From pre-historic grooming rituals to New Age medicine, from ascetics to cosmetics, Clean looks at how different cultures have interpreted and striven for personal cleanliness and shows how, throughout history, this striving for purity has brought immense social benefits as well as great tragedies.
Looking at human history through the lens of public baths, lavatories, laundry, teeth cleaning, cosmetics, food storage and panty liners, Virginia Smith here combines archeology, psychology, biology, and other fields to illuminate our modern obsession cleanliness. She peppers her entertaining account with engaging and often surprising details. The book reveals, for instance, that even at the earliest stages of human development, our bodies produced pleasure-giving chemical opiates when things smelled or felt clean, inducing us to bathe or at least remove dirty clothes. She describes how, during the Bronze Age, an emerging hierarchy of wealthy elites turned their love of grooming into an explosion of the cosmetic and luxury goods industry, greatly affecting the culture and economy of Eurasia and leading to advances in chemistry and medicine. Likewise, in Greece and Rome, citizens focused much of their leisure time on perfecting, bathing, or just writing about the model athletic body. Even today, our enlightened medical knowledge could not stop an onslaught of health remedies, treatments, spas, and New Age nature cures--all in the pursuit of purity.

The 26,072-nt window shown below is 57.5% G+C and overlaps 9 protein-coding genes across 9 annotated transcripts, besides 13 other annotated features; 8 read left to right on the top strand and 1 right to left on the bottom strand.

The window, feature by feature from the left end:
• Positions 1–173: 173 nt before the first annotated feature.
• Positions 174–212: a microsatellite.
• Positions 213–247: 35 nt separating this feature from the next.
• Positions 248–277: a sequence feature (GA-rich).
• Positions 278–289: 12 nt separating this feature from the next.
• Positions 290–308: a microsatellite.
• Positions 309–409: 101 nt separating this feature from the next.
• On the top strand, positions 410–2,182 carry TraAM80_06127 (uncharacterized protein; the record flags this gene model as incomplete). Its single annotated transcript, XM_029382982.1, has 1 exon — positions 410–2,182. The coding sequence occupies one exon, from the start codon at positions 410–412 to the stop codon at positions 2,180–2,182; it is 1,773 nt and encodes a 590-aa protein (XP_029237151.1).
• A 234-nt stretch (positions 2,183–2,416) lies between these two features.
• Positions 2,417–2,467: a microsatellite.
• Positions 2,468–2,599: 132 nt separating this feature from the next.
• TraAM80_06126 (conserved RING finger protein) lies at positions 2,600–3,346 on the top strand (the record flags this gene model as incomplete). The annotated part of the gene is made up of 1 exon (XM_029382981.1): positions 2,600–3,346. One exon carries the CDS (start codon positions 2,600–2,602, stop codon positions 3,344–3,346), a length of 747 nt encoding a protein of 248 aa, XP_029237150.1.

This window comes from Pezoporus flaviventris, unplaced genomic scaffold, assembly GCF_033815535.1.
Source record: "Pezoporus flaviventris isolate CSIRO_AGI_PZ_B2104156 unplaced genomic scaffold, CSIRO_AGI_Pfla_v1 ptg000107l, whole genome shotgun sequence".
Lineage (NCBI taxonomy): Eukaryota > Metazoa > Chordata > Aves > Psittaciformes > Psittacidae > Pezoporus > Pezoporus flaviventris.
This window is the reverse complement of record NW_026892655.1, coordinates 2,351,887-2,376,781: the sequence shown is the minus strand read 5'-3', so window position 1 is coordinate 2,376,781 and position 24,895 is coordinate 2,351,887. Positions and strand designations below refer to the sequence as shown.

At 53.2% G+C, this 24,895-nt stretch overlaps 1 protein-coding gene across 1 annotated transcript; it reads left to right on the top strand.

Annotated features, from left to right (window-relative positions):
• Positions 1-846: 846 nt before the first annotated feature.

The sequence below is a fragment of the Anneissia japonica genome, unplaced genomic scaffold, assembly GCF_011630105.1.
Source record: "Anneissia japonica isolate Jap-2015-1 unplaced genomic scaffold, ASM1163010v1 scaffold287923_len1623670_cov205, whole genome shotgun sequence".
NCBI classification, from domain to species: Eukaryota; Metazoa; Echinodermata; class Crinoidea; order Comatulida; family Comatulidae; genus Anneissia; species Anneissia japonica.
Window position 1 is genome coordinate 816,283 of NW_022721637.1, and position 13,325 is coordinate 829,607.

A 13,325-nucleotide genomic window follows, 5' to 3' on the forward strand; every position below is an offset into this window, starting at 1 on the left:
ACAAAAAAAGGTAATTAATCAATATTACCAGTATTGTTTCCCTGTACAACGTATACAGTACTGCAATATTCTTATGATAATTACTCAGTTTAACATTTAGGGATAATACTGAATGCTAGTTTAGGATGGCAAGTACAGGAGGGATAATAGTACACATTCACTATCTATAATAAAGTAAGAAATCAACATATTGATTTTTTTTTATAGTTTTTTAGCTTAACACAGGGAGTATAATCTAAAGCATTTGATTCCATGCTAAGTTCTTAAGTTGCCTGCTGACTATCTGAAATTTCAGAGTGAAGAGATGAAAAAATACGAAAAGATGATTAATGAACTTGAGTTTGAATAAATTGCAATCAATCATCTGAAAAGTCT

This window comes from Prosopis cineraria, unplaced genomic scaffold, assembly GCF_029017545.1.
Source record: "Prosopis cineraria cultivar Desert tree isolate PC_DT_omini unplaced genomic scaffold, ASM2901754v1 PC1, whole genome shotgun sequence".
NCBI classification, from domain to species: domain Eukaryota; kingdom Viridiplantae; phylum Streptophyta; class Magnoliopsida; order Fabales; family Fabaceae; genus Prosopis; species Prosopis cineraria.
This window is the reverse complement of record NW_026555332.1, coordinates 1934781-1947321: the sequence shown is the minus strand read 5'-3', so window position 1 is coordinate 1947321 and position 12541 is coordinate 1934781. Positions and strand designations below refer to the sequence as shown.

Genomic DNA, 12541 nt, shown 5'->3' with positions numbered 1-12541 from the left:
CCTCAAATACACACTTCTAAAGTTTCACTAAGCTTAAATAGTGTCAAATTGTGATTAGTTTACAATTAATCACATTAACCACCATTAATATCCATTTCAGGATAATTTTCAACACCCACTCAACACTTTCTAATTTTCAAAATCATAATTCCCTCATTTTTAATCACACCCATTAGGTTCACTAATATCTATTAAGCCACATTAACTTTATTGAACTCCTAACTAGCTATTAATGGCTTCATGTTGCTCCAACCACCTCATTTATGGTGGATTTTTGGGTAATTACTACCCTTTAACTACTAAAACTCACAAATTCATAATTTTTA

This engrossing and highly original work will introduce you to the customs and ideas of a myriad of cultures across centuries of human history, providing a marvelous new perspective on the importance of cleanliness to human civilization.
--New York Times
"An authoritative and fascinating account of how hygiene has transformed societies and how, sometimes, humanity's attempts to scrub up can backfire."